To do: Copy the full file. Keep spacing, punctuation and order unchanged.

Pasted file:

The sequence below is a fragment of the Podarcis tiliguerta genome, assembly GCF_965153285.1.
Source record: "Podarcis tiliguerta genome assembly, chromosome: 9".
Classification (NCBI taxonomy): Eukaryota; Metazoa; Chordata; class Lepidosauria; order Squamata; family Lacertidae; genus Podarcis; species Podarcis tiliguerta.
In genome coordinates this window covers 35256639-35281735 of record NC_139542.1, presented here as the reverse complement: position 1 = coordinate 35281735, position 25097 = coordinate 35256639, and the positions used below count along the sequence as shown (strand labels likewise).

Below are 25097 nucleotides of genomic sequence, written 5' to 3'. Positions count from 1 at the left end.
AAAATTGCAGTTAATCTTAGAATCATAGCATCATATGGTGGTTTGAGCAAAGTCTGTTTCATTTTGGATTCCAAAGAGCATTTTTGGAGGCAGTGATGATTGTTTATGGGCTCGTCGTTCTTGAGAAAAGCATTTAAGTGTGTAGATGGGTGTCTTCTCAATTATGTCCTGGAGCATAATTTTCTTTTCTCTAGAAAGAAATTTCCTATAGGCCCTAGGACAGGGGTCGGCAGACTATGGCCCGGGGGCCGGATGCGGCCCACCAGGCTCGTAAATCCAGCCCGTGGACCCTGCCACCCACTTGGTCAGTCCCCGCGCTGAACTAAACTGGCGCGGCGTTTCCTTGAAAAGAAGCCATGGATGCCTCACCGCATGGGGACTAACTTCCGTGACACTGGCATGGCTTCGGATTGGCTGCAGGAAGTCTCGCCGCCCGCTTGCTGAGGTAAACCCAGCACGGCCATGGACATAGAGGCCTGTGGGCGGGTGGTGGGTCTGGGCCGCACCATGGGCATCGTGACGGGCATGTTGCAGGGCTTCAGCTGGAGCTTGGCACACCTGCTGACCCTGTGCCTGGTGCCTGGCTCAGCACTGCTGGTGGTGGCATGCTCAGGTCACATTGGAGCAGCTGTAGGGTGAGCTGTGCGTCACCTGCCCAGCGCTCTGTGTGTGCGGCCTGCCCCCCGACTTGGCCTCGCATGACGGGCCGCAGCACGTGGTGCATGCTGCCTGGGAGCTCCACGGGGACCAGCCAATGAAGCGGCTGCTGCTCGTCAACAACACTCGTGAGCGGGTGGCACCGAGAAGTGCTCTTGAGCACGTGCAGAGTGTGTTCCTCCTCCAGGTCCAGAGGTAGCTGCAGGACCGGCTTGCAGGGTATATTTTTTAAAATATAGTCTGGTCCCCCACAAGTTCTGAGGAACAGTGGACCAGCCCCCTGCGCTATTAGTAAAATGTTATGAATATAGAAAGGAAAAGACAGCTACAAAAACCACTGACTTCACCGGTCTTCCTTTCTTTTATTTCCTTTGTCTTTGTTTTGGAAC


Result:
The sequence below is a fragment of the Podarcis tiliguerta genome, assembly GCF_965153285.1.
Source record: "Podarcis tiliguerta genome assembly, chromosome: 9".
Classification (NCBI taxonomy): Eukaryota; Metazoa; Chordata; class Lepidosauria; order Squamata; family Lacertidae; genus Podarcis; species Podarcis tiliguerta.
In genome coordinates this window covers 35256639-35281735 of record NC_139542.1, presented here as the reverse complement: position 1 = coordinate 35281735, position 25097 = coordinate 35256639, and the positions used below count along the sequence as shown (strand labels likewise).

Below are 25097 nucleotides of genomic sequence, written 5' to 3'. Positions count from 1 at the left end.
AAAATTGCAGTTAATCTTAGAATCATAGCATCATATGGTGGTTTGAGCAAAGTCTGTTTCATTTTGGATTCCAAAGAGCATTTTTGGAGGCAGTGATGATTGTTTATGGGCTCGTCGTTCTTGAGAAAAGCATTTAAGTGTGTAGATGGGTGTCTTCTCAATTATGTCCTGGAGCATAATTTTCTTTTCTCTAGAAAGAAATTTCCTATAGGCCCTAGGACAGGGGTCGGCAGACTATGGCCCGGGGGCCGGATGCGGCCCACCAGGCTCGTAAATCCAGCCCGTGGACCCTGCCACCCACTTGGTCAGTCCCCGCGCTGAACTAAACTGGCGCGGCGTTTCCTTGAAAAGAAGCCATGGATGCCTCACCGCATGGGGACTAACTTCCGTGACACTGGCATGGCTTCGGATTGGCTGCAGGAAGTCTCGCCGCCCGCTTGCTGAGGTAAACCCAGCACGGCCATGGACATAGAGGCCTGTGGGCGGGTGGTGGGTCTGGGCCGCACCATGGGCATCGTGACGGGCATGTTGCAGGGCTTCAGCTGGAGCTTGGCACACCTGCTGACCCTGTGCCTGGTGCCTGGCTCAGCACTGCTGGTGGTGGCATGCTCAGGTCACATTGGAGCAGCTGTAGGGTGAGCTGTGCGTCACCTGCCCAGCGCTCTGTGTGTGCGGCCTGCCCCCCGACTTGGCCTCGCATGACGGGCCGCAGCACGTGGTGCATGCTGCCTGGGAGCTCCACGGGGACCAGCCAATGAAGCGGCTGCTGCTCGTCAACAACACTCGTGAGCGGGTGGCACCGAGAAGTGCTCTTGAGCACGTGCAGAGTGTGTTCCTCCTCCAGGTCCAGAGGTAGCTGCAGGACCGGCTTGCAGGGTATATTTTTTAAAATATAGTCTGGTCCCCCACAAGTTCTGAGGAACAGTGGACCAGCCCCCTGCGCTATTAGTAAAATGTTATGAATATAGAAAGGAAAAGACAGCTACAAAAACCACTGACTTCACCGGTCTTCCTTTCTTTTATTTCCTTTGTCTTTGTTTTGGAAC